To add SPICE information to your cube, run spiceinit application on the image so that camera/instrument specific applications (e.g., cam2map, campt, qview) will have the information they need to work properly. Generally, you can simply run spiceinit with your input filename and no other parameters:

  spiceinit FROM=my.cub

Related ISIS Applications

See the following ISIS documentation for information about the applications you will need to use to perform this procedure:

  • spiceinit: adds SPICE information to the input cube

Level 1 Processing - Noise Removal and Radiometric Calibration

To create a Level 1 Viking image, we'll clean up noise and other problems and radiometrically correct the data so we have an image representing the reflectance of the surface. We'll start by removing image blemishes caused by malfunctioning detectors, dust specks, transmission noise, and so forth. We'll finish up our Level 1 image with radiometric calibration in order to create an image that is representative of an ideal image acquired by a camera system with perfect radiometric properties.


Remove the white speckles called salt noise


Remove the reseaus


Fill in missing tracks


Remove black speckles called pepper noise


Radiometrically calibrate the image

Overview of Noise And Artifacts

Overview of Noise And Artifacts

Removing Salt Noise

The black and white speckle present in Viking images is a result of interference during the transfer of information from the spacecraft. This speckle is called salt and pepper noise because it has the appearance of grains of salt and pepper sprinkled across the image.

Removing Salt Noise

The application viknosalt runs the application noisefilter five times to identify white noise within the image. The identified pixels are set to a value of null. The final step in viknosalt is a low pass filter that replaces the null pixels with a valid value.

viknosalt FROM=Viking_image.cub TO=Viking_nosalt.cub

Related ISIS3 Applications

See the following ISIS3 documentation for information about the applications you will need to use to perform this procedure:

  • viknosalt: Viking salt noise removal application


Before removing salt noise


After removing salt noise


Close-up of before salt noise removal


Close-up of after salt noise removal

Removing Reseaus

Reseau marks on Viking images are small dots that form a grid of points across the image. These marks are created by design -- reseaus are etched in a pattern over the lens of the camera, and the marks the reseaus make on the image will allow us to refine the image in later processing steps. The images below show reseau marks on a Vidicon tube similar to the ones used for the Viking VIS cameras, and an enlargement of a reseaus mark in a Viking image.


Close-up of reseaus on a Vidicon tube


Enlargement of reseau mark on a Viking image

The next step is to find and remove reseaus. The reseau locations found in this step are used to correct for the optical distortion. The vidicon cameras used by the Viking spacecraft have electronic distortions similar in pattern to the optical distortion in a film camera. These electronic distortions are introduced because the scanning pattern of the electron beam used to read out the charge-stored image vidicon is more "barrel-shaped" than rectangular. Interactions between the charge on the photo-cathode that represent the image itself and the electron beam produce additional complex high-order distortions.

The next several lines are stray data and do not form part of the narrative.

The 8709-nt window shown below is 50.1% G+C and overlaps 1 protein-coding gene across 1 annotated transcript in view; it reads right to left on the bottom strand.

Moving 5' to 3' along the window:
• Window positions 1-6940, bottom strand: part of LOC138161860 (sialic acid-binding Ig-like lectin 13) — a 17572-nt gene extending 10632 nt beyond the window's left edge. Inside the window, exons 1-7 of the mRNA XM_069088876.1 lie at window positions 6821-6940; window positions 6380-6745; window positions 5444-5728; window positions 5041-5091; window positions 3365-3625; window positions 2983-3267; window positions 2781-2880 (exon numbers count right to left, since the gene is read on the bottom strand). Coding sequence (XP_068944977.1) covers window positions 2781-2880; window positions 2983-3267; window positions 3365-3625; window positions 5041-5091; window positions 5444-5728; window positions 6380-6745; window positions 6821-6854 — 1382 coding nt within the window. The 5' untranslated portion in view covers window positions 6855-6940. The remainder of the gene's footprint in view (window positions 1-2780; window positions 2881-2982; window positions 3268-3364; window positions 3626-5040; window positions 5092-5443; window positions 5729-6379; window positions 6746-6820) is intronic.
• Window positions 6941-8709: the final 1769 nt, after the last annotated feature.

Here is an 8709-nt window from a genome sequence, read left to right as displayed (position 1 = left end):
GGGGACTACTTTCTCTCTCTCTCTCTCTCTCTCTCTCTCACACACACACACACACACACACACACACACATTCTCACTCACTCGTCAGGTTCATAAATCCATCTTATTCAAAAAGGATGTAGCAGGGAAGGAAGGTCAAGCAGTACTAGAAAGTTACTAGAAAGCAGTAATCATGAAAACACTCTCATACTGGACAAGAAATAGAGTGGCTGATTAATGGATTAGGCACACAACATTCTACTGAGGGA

Reseaus removal is accomplish by using two applications: findrx to find the reseaus, then remrx to remove them.

Finding Reseaus with findrx

findrx will read in a cube and refine the position of the reseau points based on information about where the reseaus should be and comparing those areas of the image against a Viking reseau pattern to locate the actual reseau mark in the image. The image labels are then modified to reflect the new sub-pixel accuracy.

findrx Example: The following example shows running findrx on the command line.

 findrx  FROM=Viking_nosalt.cub

Removing Reseaus with remrx

remrx removes reseaus from a Viking image. When you select a value for the parameters sdim (sample dimension) and ldim (line dimension), you want to choose values that are large enough to remove the reseaus but, the value should not be larger then required or you will remove valid data. For most Viking images we have found that of sdim= 9 and ldim= 9 works well. While the reseaus are visibly removed from the images, the reseau information is retained in the labels for later processing stages.

remrx Example: The following example shows running remrx on the command line.

remrx FROM=Viking_nosalt.cub TO=Viking_norx.cub sdim=9 ldim=9


Input image (Viking image with salt noise removed)


Reseaus removed using sdim=9 and ldim=9

Comparisons of remrx with different ldim/sdim parameters: The following close-ups show the results of using remrx with slight changes to ldim and sdim parameters.

Reseau Removal Sample Guide

Removing Pepper Noise